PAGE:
A good writer transports readers into a different world. Well, thanks to your moving novel Go Tell It on the Mountain, during the summer of 1965 without leaving my couch I spent a memorable few days in Harlem. I’d never dared to venture to Harlem even though I was raised just a few miles away in Passaic, New Jersey. In fact, I’d never read a novel by a black author before. I didn’t know there were any black novelists. Go Tell It hadn’t been on the syllabus of any of the lit courses I took as an English major at Vassar. Your soul searing coming of age novel had been in print for thirteen years, and I’d never even heard of it or you!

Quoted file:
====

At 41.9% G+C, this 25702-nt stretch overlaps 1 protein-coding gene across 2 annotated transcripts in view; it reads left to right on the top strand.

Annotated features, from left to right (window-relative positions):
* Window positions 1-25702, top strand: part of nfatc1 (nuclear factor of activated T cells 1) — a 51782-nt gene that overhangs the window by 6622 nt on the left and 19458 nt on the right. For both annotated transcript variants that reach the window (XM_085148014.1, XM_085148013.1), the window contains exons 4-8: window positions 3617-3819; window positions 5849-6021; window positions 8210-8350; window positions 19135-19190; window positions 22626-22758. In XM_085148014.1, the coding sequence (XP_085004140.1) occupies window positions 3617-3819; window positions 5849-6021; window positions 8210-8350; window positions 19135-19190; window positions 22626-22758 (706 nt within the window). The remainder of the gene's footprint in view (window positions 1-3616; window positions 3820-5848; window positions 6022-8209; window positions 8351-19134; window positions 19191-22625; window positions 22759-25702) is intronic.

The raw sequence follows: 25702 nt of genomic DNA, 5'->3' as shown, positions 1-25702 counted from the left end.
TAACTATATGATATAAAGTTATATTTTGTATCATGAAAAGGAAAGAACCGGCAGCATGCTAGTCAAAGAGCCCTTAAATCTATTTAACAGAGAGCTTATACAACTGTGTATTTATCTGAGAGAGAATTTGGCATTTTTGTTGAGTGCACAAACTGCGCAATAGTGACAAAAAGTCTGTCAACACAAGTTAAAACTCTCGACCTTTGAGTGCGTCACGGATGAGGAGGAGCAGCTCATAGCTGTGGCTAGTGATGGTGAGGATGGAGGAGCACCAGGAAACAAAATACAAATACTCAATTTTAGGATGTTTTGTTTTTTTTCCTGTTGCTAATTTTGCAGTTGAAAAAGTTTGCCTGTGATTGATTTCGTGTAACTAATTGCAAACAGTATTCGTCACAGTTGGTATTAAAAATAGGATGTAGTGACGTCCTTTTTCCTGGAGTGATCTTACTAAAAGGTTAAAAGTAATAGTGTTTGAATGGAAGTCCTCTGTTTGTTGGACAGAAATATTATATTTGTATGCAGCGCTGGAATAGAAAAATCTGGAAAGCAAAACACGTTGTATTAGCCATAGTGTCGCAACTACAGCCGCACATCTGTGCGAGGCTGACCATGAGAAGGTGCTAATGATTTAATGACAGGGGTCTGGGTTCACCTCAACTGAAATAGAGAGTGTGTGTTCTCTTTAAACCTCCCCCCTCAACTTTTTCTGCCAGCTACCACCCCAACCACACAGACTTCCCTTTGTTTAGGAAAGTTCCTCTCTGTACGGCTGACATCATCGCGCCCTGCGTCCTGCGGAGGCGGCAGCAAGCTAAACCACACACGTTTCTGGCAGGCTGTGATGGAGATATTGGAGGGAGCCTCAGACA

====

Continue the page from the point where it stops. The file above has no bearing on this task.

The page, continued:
But then, after I’d been teaching English in a New Haven public high schoolfor three years, my department chair asked me to apply to a summer program for teachers called Minority Group Literature and Psychology. Your book was on its syllabus. So I finally met John Grimes and his tormented “Negro” family, all struggling to transcend their troubled history in the legally segregated South and to keep their faith on the cold gray streets of the unofficially segregated north.

Amazingly, I identified with John. I too had a patriarchal father prone to outbursts of rage and a meek mother, and I too felt misunderstood by them both. And although I’d never been as poor as John, I recognized the poverty he and his family face as not unlike the poverty my parents remembered from their own ghettoized tenement childhoods. But even then, I understood that John’s family is trapped in his ghetto while my parents had been able to get educations and escape.